Social media and a very modern murder
Published by The Daily Telegraph (28th August, 2015)
The images are calculated, chilling and instantly iconic. They open with a young woman television reporter chatting about tourism with a local business bigwig. Then a hand with a gun appears on the screen, so familiar from violent video games, and we see two women whose humdrum day has suddenly been engulfed by horror. Back in the studio a few seconds later, a stupefied anchor stares with wide-eyed amazement.
Already the American media has dubbed the shooting of the television journalists Alison Parker and Adam Ward the first social media murders. In truth, this was just one more inadequate misfit achieving infamy in the most selfish way possible, another bloodstained beneficiary of crazy gun laws that have sanctioned 247 mass shooting incidents already this year. The age-old issues of jealousy and revenge were routine. But the big difference was how a failed reporter used his skills to broadcast a burst of slaughter to the world.
The sequence is sinister and shocking – yet this is far from the first social media murder. Even these awful images from Virginia are tame compared with the beheadings, burnings and crucifixions staged by Islamic State. The militants are using tactics of terror developed by drug cartels in Mexico, who regularly uploaded footage of death and torture to spread panic among populations. Several more murderers in the States have apologised, bragged or sought to justify deadly deeds on social media before being caught. And nor is Britain immune: the killers of Lee Rigby posed for pictures at the crime scene.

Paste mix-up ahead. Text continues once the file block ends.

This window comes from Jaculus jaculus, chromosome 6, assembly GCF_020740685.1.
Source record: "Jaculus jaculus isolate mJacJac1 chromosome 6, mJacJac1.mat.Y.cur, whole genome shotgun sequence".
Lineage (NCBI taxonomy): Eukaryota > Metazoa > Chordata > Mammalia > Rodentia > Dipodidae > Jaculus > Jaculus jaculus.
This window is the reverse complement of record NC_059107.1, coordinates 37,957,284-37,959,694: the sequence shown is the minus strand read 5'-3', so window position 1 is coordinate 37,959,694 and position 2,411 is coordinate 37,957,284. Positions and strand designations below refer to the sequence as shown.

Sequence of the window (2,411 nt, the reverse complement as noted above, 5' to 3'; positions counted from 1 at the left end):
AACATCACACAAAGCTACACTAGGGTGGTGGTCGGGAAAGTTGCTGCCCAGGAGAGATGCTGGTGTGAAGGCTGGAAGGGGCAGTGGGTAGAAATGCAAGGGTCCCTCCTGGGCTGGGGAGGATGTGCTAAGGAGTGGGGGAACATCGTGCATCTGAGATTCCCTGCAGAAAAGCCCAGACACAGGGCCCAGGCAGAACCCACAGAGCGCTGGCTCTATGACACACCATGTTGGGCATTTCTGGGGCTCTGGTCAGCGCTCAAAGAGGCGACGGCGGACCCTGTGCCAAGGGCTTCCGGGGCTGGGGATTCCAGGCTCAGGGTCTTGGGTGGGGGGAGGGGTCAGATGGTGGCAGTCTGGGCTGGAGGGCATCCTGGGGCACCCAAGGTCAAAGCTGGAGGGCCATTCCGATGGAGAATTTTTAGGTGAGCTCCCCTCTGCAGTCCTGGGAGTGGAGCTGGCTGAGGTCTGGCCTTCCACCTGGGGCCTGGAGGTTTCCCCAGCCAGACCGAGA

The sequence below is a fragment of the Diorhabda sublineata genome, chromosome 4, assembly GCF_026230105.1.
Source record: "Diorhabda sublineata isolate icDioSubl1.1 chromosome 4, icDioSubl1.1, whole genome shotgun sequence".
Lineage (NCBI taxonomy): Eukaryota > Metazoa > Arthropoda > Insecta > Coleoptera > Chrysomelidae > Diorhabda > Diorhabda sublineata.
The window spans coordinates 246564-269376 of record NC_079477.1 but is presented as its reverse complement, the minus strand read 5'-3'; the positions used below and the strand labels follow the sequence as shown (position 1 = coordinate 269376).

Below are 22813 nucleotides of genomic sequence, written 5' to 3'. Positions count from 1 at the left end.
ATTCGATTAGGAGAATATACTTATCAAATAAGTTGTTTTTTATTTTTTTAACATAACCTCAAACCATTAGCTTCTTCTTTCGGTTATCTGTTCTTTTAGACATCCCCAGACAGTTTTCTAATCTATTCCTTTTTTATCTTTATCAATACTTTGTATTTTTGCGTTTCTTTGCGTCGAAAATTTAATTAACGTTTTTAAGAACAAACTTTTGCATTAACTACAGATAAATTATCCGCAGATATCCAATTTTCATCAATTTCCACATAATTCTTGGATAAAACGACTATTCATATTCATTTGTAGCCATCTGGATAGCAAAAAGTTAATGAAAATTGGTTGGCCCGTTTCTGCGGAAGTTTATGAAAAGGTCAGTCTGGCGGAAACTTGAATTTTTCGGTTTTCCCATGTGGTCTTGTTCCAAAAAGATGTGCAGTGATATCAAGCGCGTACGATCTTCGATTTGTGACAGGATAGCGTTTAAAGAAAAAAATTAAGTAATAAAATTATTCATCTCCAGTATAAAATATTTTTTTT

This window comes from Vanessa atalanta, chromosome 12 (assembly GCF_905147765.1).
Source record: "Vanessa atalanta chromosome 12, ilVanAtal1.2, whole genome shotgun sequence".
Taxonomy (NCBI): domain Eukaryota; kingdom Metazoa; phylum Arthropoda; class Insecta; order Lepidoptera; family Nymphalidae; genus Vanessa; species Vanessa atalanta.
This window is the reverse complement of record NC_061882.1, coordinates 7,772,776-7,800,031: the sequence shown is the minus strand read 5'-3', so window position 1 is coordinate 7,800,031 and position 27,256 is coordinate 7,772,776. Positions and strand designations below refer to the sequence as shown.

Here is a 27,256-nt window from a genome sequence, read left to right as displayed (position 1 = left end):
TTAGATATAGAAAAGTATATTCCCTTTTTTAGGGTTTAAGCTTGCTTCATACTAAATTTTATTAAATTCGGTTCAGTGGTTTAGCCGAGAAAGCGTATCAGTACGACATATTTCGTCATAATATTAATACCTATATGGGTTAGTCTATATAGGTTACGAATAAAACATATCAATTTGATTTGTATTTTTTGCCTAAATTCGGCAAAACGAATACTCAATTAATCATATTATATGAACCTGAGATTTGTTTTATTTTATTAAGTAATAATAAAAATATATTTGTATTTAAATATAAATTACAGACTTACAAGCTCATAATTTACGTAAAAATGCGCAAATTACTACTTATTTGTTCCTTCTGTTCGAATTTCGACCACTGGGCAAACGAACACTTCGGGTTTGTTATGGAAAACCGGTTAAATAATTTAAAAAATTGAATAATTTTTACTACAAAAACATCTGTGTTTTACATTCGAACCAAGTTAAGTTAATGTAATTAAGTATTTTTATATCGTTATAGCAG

Yet the Roanoke killings place into sharpest possible focus the role of social media in disseminating hate and depravity. Four hours after the on-air shootings, the grudge-filled killer began posting allegations about his victims. Then came the video, going viral despite the rapid suspension of his accounts by both Facebook and Twitter and raising issues over the ethics of auto-play, which roll videos regardless of whether users want to see them or not. Indeed, so central is social media now that just three hours after Parker’s death, her fiancé was tweeting about their love and relaying details of their relationship.
This case entwines complex issues of insecurity, narcissism and the desire for notoriety, fuelled by combustible injustices whether real or imagined. Like so many of these sick individuals, Vester Flanagan left a long suicide note – in his case, 23 pages sent to a national television station claiming the deaths as retaliation for racial discrimination. This missive was short compared with the 1,518-page manifesto written by Norwegian mass murderer Anders Breivik. But like him Flanagan desperately wanted fame and recognition.
These are the same forces that some psychologists say motivate people in their postings on social media; just think about the strange obsession with ‘selfies’. One expert claimed yesterday sites such as Twitter and Facebook encourage the instinct of human beings to draw attention to themselves as well as fuelling any tendencies to self-absorption. They can serve also as an echo chamber, fanning even the most deluded beliefs and distorted theories, while normalising deviant behaviour through the discovery of like-minded people.
Yet it is all too easy to blame a new form of media for flaws in human nature and deep-rooted problems in society. Certainly these killings raise a host of justified questions: over controls on social media; how the images should be used by other media; the morality of viewing them; even the double standards operating when it comes to displaying images of death from the developing world. I would argue, for instance, it is unethical to look at such footage. But as we grapple with the implications of our emerging digital world, it is wrong to use such twisted actions to damn social media.
Social media is merely a modern form of human communication – and like any other, can be used for good or evil. Its impact tends to be exaggerated by enthusiasts and Luddites alike, as seen with the Arab Spring. Mostly it is a beneficial device that brings people together, diffuses power, boosts democracy and increases transparency in society. But as a damaged man demonstrated in hideously dramatic style, the flip side of opening up mass communication and empowering everyone can be extremely dark and disturbing.